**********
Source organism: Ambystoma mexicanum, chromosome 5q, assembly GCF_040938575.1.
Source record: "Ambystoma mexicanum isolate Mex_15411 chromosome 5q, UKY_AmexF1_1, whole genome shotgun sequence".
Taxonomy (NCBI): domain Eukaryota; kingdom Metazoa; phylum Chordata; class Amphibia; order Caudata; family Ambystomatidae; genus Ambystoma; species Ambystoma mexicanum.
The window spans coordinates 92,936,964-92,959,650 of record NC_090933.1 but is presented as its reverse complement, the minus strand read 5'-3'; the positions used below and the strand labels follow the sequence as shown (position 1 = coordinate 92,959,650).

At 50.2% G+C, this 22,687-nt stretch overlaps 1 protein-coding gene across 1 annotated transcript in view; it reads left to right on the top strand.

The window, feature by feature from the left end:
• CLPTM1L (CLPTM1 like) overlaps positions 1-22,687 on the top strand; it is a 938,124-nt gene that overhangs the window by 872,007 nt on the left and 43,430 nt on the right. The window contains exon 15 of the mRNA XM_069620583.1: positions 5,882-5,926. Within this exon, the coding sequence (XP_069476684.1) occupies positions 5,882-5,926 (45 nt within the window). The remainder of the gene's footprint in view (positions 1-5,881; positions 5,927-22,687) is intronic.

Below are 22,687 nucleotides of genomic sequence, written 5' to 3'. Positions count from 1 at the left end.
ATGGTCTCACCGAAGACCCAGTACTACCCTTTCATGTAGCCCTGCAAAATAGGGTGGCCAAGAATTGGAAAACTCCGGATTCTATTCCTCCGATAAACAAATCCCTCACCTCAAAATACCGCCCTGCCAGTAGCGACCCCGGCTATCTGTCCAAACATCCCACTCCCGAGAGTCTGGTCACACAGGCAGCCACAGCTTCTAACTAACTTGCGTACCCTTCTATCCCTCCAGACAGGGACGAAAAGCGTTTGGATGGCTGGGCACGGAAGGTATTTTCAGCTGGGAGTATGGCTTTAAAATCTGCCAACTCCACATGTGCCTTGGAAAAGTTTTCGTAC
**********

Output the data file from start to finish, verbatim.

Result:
Source organism: Ambystoma mexicanum, chromosome 5q, assembly GCF_040938575.1.
Source record: "Ambystoma mexicanum isolate Mex_15411 chromosome 5q, UKY_AmexF1_1, whole genome shotgun sequence".
Taxonomy (NCBI): domain Eukaryota; kingdom Metazoa; phylum Chordata; class Amphibia; order Caudata; family Ambystomatidae; genus Ambystoma; species Ambystoma mexicanum.
The window spans coordinates 92,936,964-92,959,650 of record NC_090933.1 but is presented as its reverse complement, the minus strand read 5'-3'; the positions used below and the strand labels follow the sequence as shown (position 1 = coordinate 92,959,650).

At 50.2% G+C, this 22,687-nt stretch overlaps 1 protein-coding gene across 1 annotated transcript in view; it reads left to right on the top strand.

The window, feature by feature from the left end:
• CLPTM1L (CLPTM1 like) overlaps positions 1-22,687 on the top strand; it is a 938,124-nt gene that overhangs the window by 872,007 nt on the left and 43,430 nt on the right. The window contains exon 15 of the mRNA XM_069620583.1: positions 5,882-5,926. Within this exon, the coding sequence (XP_069476684.1) occupies positions 5,882-5,926 (45 nt within the window). The remainder of the gene's footprint in view (positions 1-5,881; positions 5,927-22,687) is intronic.

Below are 22,687 nucleotides of genomic sequence, written 5' to 3'. Positions count from 1 at the left end.
ATGGTCTCACCGAAGACCCAGTACTACCCTTTCATGTAGCCCTGCAAAATAGGGTGGCCAAGAATTGGAAAACTCCGGATTCTATTCCTCCGATAAACAAATCCCTCACCTCAAAATACCGCCCTGCCAGTAGCGACCCCGGCTATCTGTCCAAACATCCCACTCCCGAGAGTCTGGTCACACAGGCAGCCACAGCTTCTAACTAACTTGCGTACCCTTCTATCCCTCCAGACAGGGACGAAAAGCGTTTGGATGGCTGGGCACGGAAGGTATTTTCAGCTGGGAGTATGGCTTTAAAATCTGCCAACTCCACATGTGCCTTGGAAAAGTTTTCGTAC